Coral Gables

Coral Gables finalizes plans for park under old oak tree

The elderly oak tree, known as Sherman’s Oak, will be preserved as part of a public park. Coral Gables commissioners met for a ceremony to finalize their purchase of the lots containing the tree off Lisbon Street between San Benito and Santa Cruz Avenues.
The elderly oak tree, known as Sherman’s Oak, will be preserved as part of a public park. Coral Gables commissioners met for a ceremony to finalize their purchase of the lots containing the tree off Lisbon Street between San Benito and Santa Cruz Avenues. ldixon@miamiherald.com

Sherman’s Oak in Coral Gables will continue to stand and provide shade to a future public park.

Coral Gables leaders and neighbors gathered Tuesday morning for a ceremony that finalized the city’s purchase of two lots to be used as open space off Lisbon Street between San Benito and Santa Cruz avenues.

The city bought two lots from developer Palmcorp, which initially wanted to build a more than 2,000 square-foot home on the lot with the tree. The city and Palmcorp reached an agreement in November 2014 and the developer will build a smaller 1,900 square-foot home and two 2,400 square-foot homes on the adjoining lots.

The purchase was approved at the Nov. 10 commission meeting and cost the city about $900,000, with $800,000 being paid in cash and the rest being used for impact and permit fee credits. The sale comes after more than a year of resident outcry and negotiations between Coral Gables staff and the developer.

All of the involved parties said it would have been tragic to lose the tree but gave credit to the neighbors who appealed the initial development and fought to protect the 125-year-old tree, named for the late Sherman Reynolds, a longtime area resident.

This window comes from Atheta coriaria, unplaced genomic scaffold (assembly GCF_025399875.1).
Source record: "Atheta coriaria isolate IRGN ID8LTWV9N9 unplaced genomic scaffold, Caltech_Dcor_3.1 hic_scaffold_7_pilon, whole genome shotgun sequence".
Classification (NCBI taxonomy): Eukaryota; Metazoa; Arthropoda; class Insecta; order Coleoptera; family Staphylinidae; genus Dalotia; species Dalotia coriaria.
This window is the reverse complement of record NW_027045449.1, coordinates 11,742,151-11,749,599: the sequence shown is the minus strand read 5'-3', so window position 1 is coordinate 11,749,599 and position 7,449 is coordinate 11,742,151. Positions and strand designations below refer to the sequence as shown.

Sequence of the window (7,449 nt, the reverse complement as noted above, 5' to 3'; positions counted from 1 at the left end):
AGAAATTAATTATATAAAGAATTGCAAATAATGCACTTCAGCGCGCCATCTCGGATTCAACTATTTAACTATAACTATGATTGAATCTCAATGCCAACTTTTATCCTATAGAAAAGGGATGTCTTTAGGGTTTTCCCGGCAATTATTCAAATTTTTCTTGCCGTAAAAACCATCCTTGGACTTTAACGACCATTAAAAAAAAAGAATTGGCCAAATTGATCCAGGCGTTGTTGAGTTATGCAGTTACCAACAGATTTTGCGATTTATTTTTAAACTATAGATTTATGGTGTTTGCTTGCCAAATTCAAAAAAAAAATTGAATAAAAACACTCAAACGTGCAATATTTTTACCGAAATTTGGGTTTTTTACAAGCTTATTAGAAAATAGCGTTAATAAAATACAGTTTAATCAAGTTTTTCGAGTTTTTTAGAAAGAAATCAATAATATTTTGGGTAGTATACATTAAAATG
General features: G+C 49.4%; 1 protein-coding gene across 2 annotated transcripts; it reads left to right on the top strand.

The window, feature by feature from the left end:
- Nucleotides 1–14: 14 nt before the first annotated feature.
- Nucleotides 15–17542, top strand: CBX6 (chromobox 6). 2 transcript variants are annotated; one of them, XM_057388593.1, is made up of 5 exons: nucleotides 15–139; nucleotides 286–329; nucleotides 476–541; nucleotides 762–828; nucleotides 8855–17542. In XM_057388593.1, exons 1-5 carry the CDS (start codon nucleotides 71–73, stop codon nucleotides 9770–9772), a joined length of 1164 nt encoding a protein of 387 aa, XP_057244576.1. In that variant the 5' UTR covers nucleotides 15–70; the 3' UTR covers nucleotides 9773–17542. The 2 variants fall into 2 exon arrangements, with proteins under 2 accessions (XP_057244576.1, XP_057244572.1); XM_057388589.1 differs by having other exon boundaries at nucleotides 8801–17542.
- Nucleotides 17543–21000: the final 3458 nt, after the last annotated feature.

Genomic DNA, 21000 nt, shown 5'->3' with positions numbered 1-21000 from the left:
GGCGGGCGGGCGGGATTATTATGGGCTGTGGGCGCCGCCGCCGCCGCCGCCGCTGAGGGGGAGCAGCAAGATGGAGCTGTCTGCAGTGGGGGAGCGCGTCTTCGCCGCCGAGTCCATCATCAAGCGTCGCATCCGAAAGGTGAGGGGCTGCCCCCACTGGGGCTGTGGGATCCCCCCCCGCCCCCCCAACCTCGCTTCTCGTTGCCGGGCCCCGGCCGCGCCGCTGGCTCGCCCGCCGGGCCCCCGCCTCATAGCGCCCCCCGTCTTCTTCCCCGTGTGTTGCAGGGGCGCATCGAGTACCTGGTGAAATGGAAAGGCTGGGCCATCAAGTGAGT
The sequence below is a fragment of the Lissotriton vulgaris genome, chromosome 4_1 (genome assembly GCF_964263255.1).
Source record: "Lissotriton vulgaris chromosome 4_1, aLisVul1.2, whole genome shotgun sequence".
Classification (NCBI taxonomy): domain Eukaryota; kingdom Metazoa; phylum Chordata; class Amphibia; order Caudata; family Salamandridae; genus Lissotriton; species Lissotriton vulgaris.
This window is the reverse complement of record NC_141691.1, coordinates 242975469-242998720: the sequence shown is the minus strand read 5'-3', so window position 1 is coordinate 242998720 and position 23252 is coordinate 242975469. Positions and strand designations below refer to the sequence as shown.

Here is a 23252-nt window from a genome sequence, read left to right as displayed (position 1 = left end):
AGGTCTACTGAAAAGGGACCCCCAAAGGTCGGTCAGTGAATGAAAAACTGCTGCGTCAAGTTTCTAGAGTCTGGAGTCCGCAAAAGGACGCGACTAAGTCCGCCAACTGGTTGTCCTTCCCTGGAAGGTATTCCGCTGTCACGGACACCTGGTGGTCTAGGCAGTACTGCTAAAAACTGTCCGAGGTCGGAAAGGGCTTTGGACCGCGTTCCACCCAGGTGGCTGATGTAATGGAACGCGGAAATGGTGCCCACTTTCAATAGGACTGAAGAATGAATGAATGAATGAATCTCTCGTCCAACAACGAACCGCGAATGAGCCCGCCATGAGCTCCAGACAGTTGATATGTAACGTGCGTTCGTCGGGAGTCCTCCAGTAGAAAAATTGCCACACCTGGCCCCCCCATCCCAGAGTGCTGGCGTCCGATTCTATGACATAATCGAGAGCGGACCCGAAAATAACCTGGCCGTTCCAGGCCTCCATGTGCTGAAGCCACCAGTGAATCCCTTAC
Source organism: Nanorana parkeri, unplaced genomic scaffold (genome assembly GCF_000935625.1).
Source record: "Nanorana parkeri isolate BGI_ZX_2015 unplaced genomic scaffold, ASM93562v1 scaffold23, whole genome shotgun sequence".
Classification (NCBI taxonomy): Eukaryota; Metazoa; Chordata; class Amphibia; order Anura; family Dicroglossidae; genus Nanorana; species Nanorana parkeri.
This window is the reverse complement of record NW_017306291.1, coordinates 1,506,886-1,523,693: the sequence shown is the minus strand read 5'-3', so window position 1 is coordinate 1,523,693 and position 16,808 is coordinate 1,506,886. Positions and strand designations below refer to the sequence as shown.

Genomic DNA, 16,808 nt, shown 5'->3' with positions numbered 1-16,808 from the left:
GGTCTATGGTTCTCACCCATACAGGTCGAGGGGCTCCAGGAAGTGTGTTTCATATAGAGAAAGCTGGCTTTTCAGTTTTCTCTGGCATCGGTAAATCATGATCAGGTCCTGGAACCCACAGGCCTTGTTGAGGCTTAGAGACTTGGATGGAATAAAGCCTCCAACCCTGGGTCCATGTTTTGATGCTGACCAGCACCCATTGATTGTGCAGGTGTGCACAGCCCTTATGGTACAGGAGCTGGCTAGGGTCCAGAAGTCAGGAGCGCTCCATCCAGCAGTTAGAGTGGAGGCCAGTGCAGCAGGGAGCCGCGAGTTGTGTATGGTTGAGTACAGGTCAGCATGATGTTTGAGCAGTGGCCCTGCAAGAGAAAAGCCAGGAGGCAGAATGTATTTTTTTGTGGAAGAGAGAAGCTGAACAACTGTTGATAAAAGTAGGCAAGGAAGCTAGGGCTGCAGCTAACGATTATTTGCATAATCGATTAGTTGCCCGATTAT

“It’s great that you the neighbors brought this tree to our attention so that it could be preserved,” Mayor Jim Cason said.

The two people key in preserving the tree, Jorey Friedman and Bruce Lecure, live directly next to the lot that contains Sherman’s Oak. Friedman said that if they hadn’t reached out to city leaders, things might not have changed.

“Had I not gone to the the commission, [the development] would’ve flown through,” Friedman said. “It’s great for the community and my husband and I are thrilled.”

Other neighbors said they were encouraged by the successful appeal and grateful that the city and the developer were able to reach a compromise that will lead to the park.

“I think the most beautiful thing is to see the process work,” Susie Diaz said. “We’re a tight community here in the North Gables and this will be another way to make that grow.”

Commissioners said they hope to purchase or develop more lots to be used as public open space and as pocket parks across the city.

“North Gables has not been at the forefront in reference to open space but you will be now,” Commissioner Vince Lago said.

The city plans to meet with neighbors to discuss plans for the park, which remains unnamed, and they will be able to continue to do so under the cover of Sherman’s Oak.

“Two, three decades from now we might forget what happened here today but people will never forget this tree,” City Attorney Craig Leen said.

Lance Dixon: 305-376-3708, @LDixon_3

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